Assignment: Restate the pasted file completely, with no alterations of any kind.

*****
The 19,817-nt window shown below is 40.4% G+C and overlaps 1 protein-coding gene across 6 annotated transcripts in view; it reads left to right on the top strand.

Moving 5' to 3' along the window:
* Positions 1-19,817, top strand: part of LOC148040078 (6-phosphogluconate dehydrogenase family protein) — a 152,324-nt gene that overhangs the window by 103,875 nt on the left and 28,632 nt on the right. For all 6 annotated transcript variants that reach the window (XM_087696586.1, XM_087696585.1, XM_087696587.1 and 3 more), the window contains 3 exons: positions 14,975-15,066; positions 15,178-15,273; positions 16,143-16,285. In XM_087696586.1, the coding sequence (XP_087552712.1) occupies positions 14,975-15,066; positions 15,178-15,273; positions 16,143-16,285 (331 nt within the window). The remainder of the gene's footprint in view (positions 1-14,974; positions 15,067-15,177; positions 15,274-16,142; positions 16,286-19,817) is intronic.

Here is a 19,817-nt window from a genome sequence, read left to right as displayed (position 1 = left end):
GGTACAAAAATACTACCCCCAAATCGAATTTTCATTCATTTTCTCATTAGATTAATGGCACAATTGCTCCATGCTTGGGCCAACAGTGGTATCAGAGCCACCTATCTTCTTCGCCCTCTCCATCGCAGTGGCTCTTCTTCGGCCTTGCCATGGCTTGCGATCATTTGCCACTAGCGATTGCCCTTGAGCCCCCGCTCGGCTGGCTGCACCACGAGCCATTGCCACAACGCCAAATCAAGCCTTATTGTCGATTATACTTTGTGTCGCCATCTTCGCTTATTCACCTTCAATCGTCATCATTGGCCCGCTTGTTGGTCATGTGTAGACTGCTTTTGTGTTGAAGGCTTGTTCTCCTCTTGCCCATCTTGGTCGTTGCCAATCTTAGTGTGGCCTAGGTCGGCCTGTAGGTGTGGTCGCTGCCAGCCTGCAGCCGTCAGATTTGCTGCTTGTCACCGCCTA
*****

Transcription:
The 19,817-nt window shown below is 40.4% G+C and overlaps 1 protein-coding gene across 6 annotated transcripts in view; it reads left to right on the top strand.

Moving 5' to 3' along the window:
* Positions 1-19,817, top strand: part of LOC148040078 (6-phosphogluconate dehydrogenase family protein) — a 152,324-nt gene that overhangs the window by 103,875 nt on the left and 28,632 nt on the right. For all 6 annotated transcript variants that reach the window (XM_087696586.1, XM_087696585.1, XM_087696587.1 and 3 more), the window contains 3 exons: positions 14,975-15,066; positions 15,178-15,273; positions 16,143-16,285. In XM_087696586.1, the coding sequence (XP_087552712.1) occupies positions 14,975-15,066; positions 15,178-15,273; positions 16,143-16,285 (331 nt within the window). The remainder of the gene's footprint in view (positions 1-14,974; positions 15,067-15,177; positions 15,274-16,142; positions 16,286-19,817) is intronic.

Here is a 19,817-nt window from a genome sequence, read left to right as displayed (position 1 = left end):
GGTACAAAAATACTACCCCCAAATCGAATTTTCATTCATTTTCTCATTAGATTAATGGCACAATTGCTCCATGCTTGGGCCAACAGTGGTATCAGAGCCACCTATCTTCTTCGCCCTCTCCATCGCAGTGGCTCTTCTTCGGCCTTGCCATGGCTTGCGATCATTTGCCACTAGCGATTGCCCTTGAGCCCCCGCTCGGCTGGCTGCACCACGAGCCATTGCCACAACGCCAAATCAAGCCTTATTGTCGATTATACTTTGTGTCGCCATCTTCGCTTATTCACCTTCAATCGTCATCATTGGCCCGCTTGTTGGTCATGTGTAGACTGCTTTTGTGTTGAAGGCTTGTTCTCCTCTTGCCCATCTTGGTCGTTGCCAATCTTAGTGTGGCCTAGGTCGGCCTGTAGGTGTGGTCGCTGCCAGCCTGCAGCCGTCAGATTTGCTGCTTGTCACCGCCTA